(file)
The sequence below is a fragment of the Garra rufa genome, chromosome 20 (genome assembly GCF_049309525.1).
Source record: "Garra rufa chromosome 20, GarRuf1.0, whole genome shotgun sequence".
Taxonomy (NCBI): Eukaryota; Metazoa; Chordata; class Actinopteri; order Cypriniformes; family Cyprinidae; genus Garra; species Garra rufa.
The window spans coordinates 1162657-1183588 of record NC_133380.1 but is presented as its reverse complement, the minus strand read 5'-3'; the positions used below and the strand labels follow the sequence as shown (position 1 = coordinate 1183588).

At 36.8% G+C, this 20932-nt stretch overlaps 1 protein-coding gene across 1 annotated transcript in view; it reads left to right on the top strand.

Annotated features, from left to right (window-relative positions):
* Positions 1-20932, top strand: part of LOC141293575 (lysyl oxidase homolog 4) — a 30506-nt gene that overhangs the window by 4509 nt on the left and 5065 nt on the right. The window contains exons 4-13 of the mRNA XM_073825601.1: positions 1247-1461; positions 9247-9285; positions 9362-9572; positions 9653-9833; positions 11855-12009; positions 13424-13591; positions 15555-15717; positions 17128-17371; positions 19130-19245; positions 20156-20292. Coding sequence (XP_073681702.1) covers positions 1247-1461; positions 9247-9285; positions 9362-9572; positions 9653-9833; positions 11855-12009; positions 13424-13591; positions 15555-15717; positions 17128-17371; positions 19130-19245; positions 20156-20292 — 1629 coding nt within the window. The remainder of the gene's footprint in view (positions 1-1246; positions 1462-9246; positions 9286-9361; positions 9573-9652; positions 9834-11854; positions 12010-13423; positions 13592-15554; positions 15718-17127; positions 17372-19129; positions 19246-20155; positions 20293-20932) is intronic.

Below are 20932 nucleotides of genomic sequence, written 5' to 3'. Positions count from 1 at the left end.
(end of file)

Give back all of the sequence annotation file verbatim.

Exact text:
The sequence below is a fragment of the Garra rufa genome, chromosome 20 (genome assembly GCF_049309525.1).
Source record: "Garra rufa chromosome 20, GarRuf1.0, whole genome shotgun sequence".
Taxonomy (NCBI): Eukaryota; Metazoa; Chordata; class Actinopteri; order Cypriniformes; family Cyprinidae; genus Garra; species Garra rufa.
The window spans coordinates 1162657-1183588 of record NC_133380.1 but is presented as its reverse complement, the minus strand read 5'-3'; the positions used below and the strand labels follow the sequence as shown (position 1 = coordinate 1183588).

At 36.8% G+C, this 20932-nt stretch overlaps 1 protein-coding gene across 1 annotated transcript in view; it reads left to right on the top strand.

Annotated features, from left to right (window-relative positions):
* Positions 1-20932, top strand: part of LOC141293575 (lysyl oxidase homolog 4) — a 30506-nt gene that overhangs the window by 4509 nt on the left and 5065 nt on the right. The window contains exons 4-13 of the mRNA XM_073825601.1: positions 1247-1461; positions 9247-9285; positions 9362-9572; positions 9653-9833; positions 11855-12009; positions 13424-13591; positions 15555-15717; positions 17128-17371; positions 19130-19245; positions 20156-20292. Coding sequence (XP_073681702.1) covers positions 1247-1461; positions 9247-9285; positions 9362-9572; positions 9653-9833; positions 11855-12009; positions 13424-13591; positions 15555-15717; positions 17128-17371; positions 19130-19245; positions 20156-20292 — 1629 coding nt within the window. The remainder of the gene's footprint in view (positions 1-1246; positions 1462-9246; positions 9286-9361; positions 9573-9652; positions 9834-11854; positions 12010-13423; positions 13592-15554; positions 15718-17127; positions 17372-19129; positions 19246-20155; positions 20293-20932) is intronic.

Below are 20932 nucleotides of genomic sequence, written 5' to 3'. Positions count from 1 at the left end.